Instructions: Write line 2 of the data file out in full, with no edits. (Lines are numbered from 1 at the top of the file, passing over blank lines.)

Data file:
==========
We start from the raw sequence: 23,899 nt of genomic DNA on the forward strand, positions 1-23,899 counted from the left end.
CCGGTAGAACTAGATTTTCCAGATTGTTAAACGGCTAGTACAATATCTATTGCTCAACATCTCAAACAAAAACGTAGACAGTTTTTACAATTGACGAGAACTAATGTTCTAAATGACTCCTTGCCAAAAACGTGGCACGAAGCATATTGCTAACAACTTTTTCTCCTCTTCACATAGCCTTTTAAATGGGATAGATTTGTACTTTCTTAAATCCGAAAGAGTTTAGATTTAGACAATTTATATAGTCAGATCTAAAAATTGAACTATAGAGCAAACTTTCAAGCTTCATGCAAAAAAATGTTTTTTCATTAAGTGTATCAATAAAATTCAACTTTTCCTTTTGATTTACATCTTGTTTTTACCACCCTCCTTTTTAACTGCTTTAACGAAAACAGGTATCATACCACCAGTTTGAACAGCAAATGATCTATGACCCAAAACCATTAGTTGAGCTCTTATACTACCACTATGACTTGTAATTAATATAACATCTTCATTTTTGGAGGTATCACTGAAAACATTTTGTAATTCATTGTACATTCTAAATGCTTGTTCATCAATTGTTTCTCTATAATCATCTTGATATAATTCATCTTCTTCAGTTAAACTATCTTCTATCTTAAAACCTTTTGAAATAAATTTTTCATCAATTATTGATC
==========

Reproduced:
CCGGTAGAACTAGATTTTCCAGATTGTTAAACGGCTAGTACAATATCTATTGCTCAACATCTCAAACAAAAACGTAGACAGTTTTTACAATTGACGAGAACTAATGTTCTAAATGACTCCTTGCCAAAAACGTGGCACGAAGCATATTGCTAACAACTTTTTCTCCTCTTCACATAGCCTTTTAAATGGGATAGATTTGTACTTTCTTAAATCCGAAAGAGTTTAGATTTAGACAATTTATATAGTCAGATCTAAAAATTGAACTATAGAGCAAACTTTCAAGCTTCATGCAAAAAAATGTTTTTTCATTAAGTGTATCAATAAAATTCAACTTTTCCTTTTGATTTACATCTTGTTTTTACCACCCTCCTTTTTAACTGCTTTAACGAAAACAGGTATCATACCACCAGTTTGAACAGCAAATGATCTATGACCCAAAACCATTAGTTGAGCTCTTATACTACCACTATGACTTGTAATTAATATAACATCTTCATTTTTGGAGGTATCACTGAAAACATTTTGTAATTCATTGTACATTCTAAATGCTTGTTCATCAATTGTTTCTCTATAATCATCTTGATATAATTCATCTTCTTCAGTTAAACTATCTTCTATCTTAAAACCTTTTGAAATAAATTTTTCATCAATTATTGATC